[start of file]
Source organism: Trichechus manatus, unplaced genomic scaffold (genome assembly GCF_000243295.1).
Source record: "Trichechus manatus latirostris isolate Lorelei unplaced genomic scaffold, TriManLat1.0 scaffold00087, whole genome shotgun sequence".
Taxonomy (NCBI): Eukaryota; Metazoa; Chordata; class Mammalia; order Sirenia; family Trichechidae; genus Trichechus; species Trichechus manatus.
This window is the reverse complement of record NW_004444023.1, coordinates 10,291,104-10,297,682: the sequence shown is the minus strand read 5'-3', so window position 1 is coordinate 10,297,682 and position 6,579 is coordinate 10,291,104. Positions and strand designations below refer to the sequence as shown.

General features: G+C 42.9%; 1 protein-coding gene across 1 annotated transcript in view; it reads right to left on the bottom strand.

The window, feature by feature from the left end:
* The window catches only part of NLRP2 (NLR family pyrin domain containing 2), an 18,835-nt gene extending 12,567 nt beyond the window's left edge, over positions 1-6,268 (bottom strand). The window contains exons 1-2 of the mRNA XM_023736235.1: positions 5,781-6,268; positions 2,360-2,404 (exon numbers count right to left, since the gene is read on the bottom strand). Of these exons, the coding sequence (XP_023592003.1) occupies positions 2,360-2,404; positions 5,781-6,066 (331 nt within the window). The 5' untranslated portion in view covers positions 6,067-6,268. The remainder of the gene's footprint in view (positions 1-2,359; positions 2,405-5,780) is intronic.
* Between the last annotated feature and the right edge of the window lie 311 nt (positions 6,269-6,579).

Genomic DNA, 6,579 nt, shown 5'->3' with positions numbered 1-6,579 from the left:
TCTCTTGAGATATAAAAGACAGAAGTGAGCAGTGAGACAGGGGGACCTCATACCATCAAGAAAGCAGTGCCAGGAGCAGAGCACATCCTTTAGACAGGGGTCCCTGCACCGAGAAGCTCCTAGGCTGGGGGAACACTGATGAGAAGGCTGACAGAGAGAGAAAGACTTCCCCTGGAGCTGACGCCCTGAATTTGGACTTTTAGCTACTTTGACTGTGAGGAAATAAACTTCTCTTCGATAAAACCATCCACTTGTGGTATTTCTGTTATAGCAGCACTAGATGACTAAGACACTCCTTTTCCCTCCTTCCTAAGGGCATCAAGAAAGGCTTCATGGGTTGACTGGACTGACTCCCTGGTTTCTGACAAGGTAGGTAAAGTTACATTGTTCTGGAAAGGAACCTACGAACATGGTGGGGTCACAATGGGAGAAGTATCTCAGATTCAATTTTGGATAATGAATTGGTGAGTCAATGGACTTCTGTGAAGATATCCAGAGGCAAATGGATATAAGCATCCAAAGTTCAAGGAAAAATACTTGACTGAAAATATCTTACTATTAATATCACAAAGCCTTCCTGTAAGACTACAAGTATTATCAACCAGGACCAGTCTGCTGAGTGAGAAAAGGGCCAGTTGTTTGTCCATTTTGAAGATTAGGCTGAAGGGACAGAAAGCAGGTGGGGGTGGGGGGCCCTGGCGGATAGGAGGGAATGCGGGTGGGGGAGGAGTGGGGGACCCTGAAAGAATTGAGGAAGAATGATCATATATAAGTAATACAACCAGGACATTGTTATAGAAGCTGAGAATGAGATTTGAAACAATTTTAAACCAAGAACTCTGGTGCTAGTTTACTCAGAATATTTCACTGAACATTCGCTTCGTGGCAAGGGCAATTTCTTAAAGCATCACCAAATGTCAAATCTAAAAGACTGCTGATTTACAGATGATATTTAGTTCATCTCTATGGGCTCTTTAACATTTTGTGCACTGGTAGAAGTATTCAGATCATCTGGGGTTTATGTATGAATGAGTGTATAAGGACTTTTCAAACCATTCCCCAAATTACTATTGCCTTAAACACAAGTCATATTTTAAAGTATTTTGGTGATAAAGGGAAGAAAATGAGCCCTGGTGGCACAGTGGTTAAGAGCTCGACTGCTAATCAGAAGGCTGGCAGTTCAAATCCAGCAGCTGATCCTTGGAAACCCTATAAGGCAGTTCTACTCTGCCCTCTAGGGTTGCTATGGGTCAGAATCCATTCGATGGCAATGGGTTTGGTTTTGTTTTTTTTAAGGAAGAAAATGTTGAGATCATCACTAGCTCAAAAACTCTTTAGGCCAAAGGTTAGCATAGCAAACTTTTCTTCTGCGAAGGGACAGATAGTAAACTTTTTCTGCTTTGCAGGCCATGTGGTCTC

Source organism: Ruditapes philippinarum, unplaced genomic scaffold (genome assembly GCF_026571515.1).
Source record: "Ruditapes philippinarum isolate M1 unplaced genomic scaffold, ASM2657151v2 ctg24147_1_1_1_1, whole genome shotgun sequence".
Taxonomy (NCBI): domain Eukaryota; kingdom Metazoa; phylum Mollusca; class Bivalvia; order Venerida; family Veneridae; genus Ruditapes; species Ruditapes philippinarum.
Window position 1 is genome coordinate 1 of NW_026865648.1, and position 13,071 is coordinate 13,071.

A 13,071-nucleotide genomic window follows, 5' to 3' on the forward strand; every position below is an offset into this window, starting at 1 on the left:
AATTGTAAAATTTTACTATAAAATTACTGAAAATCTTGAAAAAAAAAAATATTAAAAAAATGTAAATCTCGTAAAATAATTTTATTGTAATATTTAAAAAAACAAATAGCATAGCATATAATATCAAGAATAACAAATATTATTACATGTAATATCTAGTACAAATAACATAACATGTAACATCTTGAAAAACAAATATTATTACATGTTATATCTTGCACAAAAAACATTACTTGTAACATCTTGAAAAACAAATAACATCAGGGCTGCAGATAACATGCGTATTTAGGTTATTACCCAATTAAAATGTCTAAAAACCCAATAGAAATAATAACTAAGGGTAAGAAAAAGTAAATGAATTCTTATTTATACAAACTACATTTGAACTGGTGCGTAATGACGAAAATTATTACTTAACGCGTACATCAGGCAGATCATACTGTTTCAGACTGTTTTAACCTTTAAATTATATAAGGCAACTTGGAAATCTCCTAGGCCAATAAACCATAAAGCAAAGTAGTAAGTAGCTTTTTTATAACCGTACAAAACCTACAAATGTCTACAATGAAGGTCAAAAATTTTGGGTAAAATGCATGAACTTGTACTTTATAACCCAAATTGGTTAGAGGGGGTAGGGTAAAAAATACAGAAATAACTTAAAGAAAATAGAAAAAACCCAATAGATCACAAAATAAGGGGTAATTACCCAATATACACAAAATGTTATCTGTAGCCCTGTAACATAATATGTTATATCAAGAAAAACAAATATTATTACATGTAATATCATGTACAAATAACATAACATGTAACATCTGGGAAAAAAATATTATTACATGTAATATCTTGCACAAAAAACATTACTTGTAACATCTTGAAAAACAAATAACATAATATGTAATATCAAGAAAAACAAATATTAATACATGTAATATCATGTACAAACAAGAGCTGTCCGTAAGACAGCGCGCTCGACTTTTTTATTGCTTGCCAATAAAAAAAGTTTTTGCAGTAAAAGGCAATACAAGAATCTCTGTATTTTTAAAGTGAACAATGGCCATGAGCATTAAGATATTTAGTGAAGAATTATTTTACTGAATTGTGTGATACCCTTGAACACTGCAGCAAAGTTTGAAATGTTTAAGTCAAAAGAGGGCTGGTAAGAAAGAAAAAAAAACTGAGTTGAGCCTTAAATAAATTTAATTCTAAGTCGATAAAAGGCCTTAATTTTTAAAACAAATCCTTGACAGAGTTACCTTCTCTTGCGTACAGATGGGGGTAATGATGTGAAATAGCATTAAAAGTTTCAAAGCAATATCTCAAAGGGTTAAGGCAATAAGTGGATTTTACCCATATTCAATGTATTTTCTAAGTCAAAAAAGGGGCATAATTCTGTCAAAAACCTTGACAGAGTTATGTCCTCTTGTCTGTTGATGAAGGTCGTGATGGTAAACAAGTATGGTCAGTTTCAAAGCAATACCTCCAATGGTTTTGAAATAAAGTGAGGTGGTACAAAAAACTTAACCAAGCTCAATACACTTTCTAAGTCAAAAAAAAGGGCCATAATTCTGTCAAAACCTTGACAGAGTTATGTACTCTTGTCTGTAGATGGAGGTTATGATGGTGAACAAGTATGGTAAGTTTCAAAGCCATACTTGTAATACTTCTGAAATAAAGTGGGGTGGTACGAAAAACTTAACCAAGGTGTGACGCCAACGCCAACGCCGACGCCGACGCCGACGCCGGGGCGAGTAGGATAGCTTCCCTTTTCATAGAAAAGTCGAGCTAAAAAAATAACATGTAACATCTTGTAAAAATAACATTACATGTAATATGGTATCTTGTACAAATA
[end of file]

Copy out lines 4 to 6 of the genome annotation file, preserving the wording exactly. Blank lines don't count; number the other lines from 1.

This window is the reverse complement of record NW_004444023.1, coordinates 10,291,104-10,297,682: the sequence shown is the minus strand read 5'-3', so window position 1 is coordinate 10,297,682 and position 6,579 is coordinate 10,291,104. Positions and strand designations below refer to the sequence as shown.

General features: G+C 42.9%; 1 protein-coding gene across 1 annotated transcript in view; it reads right to left on the bottom strand.

The window, feature by feature from the left end: